This interview with William Roper, CEO of UNC Health Care, was conducted by Eric Larsen, managing partner, and Sarah Larsen, senior principal, and was condensed by Amanda Wolfe, senior director.
Question: You have one of the most diverse backgrounds of anyone we've sat down with for this series. You worked in the White House under both President Ronald Reagan and President George H. W. Bush. You were director of CDC, and you also headed the agency now known as CMS. You had a stint with Prudential, and now you're CEO of UNC Health Care, dean of the medical school, and vice chancellor of the university. Given your heterogeneous background, I'll just start by asking you to reflect on your career.
William Roper: I went to med school and trained as a pediatrician, and in the years since have gone back and forth across this road, or chasm, that divides public health and prevention from medicine and health care. Happily, the world is now interested in integrating those two fields, and most people now describe it as 'population health.'
There are some people who say, 'I'm going to do this job for three years, that one for five, and then that one for four.' That was not the way it happened for me. This wasn't a carefully planned career.
When I talk with students, they ask, 'I would like to be doing what you're doing in a couple of years. How do I get from here to there?' And what I always say to them is, 'Be prepared for opportunities and take them.' Sometimes students are so focused on what they want to do five years from now that they lose sight of the need to make an 'A' on that test tomorrow, so to speak.
Q: In past interviews you've credited your wife, Maryann, with being your greatest influence in providing you with balance. Who were some of the other instrumental mentors in your career?
Roper: There are many names I could mention. One is George Bush. I was the deputy assistant to the president for domestic policy, and I had responsibility for the domestic policy staff at the White House.
What I learned from George Bush is the importance of caring for the people who actually do the work. He is an incredibly generous person who always takes the time to say thank you. I received many thank you notes from him over the years, and I've followed that model to say thank you and encourage people.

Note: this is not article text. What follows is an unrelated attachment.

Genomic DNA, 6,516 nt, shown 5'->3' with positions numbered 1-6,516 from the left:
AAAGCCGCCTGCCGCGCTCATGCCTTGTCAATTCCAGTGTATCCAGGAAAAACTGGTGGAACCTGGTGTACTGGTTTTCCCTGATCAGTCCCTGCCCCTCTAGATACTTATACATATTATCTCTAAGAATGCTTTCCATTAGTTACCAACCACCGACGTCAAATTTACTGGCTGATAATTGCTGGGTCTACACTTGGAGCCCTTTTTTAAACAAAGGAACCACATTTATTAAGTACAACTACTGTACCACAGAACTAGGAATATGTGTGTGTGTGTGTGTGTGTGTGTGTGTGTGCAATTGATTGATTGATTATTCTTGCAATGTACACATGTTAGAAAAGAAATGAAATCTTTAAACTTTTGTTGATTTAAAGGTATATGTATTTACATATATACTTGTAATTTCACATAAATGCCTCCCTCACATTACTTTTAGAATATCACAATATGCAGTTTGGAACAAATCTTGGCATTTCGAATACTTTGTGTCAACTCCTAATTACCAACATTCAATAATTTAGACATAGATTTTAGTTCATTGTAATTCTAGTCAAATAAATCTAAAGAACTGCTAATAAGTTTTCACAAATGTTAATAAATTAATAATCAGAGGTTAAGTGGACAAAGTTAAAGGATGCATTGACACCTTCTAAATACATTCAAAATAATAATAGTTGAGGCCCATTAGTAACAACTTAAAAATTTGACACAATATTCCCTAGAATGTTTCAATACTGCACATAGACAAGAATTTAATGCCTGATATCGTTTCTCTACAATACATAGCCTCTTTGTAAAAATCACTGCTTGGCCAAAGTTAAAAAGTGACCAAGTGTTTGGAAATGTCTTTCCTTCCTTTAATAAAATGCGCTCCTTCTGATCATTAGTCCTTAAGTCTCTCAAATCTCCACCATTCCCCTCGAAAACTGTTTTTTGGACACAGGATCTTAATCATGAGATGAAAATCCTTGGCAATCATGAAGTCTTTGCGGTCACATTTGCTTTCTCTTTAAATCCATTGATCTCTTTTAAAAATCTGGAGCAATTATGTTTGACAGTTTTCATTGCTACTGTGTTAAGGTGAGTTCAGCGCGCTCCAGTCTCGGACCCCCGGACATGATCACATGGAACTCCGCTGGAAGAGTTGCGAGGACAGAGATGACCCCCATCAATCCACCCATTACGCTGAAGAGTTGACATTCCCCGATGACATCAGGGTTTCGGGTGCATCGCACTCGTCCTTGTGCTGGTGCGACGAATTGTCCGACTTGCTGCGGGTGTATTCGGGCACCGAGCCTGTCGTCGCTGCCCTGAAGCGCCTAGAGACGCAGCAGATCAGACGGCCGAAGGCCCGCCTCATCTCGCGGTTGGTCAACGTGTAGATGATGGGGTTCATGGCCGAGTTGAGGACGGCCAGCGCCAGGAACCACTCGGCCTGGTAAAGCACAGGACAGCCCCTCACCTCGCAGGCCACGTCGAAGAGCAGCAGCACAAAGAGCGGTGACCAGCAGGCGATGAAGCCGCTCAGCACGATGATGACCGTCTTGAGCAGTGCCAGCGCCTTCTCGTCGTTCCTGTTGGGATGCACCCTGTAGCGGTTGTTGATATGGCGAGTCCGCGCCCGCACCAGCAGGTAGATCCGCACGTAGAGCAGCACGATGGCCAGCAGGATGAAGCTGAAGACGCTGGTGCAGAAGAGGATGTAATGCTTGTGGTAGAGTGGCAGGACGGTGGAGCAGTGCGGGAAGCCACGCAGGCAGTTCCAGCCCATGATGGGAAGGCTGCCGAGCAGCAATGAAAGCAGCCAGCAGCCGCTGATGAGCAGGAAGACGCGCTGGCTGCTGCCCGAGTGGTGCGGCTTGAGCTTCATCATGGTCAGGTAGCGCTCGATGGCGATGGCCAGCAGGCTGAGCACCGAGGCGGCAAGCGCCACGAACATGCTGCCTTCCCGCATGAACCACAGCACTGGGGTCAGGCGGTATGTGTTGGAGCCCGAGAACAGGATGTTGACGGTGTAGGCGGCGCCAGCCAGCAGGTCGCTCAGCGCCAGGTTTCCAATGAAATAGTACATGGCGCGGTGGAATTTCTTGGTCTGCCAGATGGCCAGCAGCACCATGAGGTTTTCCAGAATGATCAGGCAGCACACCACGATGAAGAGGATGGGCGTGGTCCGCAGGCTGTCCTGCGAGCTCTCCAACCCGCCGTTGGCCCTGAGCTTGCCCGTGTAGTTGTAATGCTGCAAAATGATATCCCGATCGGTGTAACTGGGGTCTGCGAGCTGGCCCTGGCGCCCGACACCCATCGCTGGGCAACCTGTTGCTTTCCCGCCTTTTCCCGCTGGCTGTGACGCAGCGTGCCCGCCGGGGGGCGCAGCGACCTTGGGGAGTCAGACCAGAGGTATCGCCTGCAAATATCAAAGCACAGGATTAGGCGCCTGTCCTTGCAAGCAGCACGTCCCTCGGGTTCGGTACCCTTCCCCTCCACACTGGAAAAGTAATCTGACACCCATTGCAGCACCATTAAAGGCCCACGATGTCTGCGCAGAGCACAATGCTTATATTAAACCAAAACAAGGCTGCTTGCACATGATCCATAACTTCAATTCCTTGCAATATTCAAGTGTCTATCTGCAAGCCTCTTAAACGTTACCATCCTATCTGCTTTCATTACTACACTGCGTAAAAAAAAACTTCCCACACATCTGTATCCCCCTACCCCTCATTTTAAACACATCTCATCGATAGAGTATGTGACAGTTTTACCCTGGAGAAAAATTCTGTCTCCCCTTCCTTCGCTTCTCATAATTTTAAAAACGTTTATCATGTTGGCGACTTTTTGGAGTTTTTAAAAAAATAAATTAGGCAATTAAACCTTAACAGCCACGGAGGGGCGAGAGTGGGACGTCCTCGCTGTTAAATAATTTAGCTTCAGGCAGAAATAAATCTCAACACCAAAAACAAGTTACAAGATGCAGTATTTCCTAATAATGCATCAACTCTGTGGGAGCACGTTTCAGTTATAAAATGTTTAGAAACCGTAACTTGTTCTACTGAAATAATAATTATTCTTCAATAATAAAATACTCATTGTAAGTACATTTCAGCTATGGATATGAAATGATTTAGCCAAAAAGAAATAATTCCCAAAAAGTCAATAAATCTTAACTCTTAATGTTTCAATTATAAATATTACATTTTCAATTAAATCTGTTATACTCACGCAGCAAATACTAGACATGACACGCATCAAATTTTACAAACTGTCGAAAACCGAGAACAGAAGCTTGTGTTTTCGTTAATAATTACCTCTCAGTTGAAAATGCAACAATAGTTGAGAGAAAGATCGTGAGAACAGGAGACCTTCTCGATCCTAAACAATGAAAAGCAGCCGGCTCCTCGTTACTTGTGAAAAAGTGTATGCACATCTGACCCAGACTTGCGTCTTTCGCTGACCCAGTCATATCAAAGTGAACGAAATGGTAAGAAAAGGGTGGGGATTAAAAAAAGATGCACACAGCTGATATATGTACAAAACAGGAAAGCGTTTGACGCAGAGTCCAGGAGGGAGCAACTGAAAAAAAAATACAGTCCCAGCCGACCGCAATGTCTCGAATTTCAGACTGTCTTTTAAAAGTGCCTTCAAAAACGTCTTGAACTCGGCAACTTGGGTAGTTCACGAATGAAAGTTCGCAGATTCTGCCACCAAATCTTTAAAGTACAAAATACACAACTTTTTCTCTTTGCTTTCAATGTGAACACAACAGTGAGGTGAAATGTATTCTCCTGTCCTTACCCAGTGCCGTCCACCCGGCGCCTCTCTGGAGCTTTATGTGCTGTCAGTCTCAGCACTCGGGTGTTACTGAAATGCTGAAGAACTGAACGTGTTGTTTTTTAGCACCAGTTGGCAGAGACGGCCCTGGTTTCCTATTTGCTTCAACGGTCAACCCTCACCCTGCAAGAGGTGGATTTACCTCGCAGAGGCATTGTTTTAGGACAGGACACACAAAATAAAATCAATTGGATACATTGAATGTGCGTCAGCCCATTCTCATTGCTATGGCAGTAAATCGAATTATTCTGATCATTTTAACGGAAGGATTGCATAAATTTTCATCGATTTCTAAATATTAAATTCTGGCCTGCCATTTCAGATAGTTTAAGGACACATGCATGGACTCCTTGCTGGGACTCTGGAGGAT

HBR: When a leader should say 'I'—and when to say 'we'
Another thing that I've seen him do over the years, and I myself try to do, is avoid using the pronouns 'I' and 'me.' I just think it is really grating, like fingernails on a blackboard, for people to say, 'My team,' 'My staff,' 'My people,' or 'What I am doing.' I try to say, 'What we're doing together; what I'm privileged to be able to do because of the people who really make this place go; and what a remarkable institution this is that I'm privileged to play a part in leading.' And that's not just being humble. It's important to convey to people that I'm just passing through, that this is an institution that was here a long time before I got here and will be here a long time after I leave. My job is to work with a group of very talented people and give them the tools, resources, and encouragement to do their jobs.
Q: There's a lot of curiosity around how UNC Health Care quadrupled its operating margin last year—especially in this tough financial environment. How did you achieve that?
Roper: First, this is a team effort. What we've accomplished, and this is still a work in progress, is getting real alignment from our faculty, our health system leaders, so that we're all pulling in the same direction.
But we're not satisfied. That's why we embarked on a project called Carolina Value last year. We're integrating all of the parts of UNC Health Care—soon to be nine community hospitals, two academic hospitals, and thousands of physicians—into a well-functioning organization. We will have one revenue cycle, one HR system, one employee benefit plan, one way of making decisions about staffing of our clinical operations.
In this world where people value brands, if we put the UNC Health Care name on a hospital, a clinic, or a doctor's office, we want to make sure we have clinical integration, so that we can vouch for and stand behind that practitioner or institution. To use a somewhat trivial example, if you go to a McDonald's, you know what you're going to get when you walk in the door. We want people to have the same assurance that they know what they're going to get with UNC Health Care.
Q: You have a growing clinically integrated network, too, correct?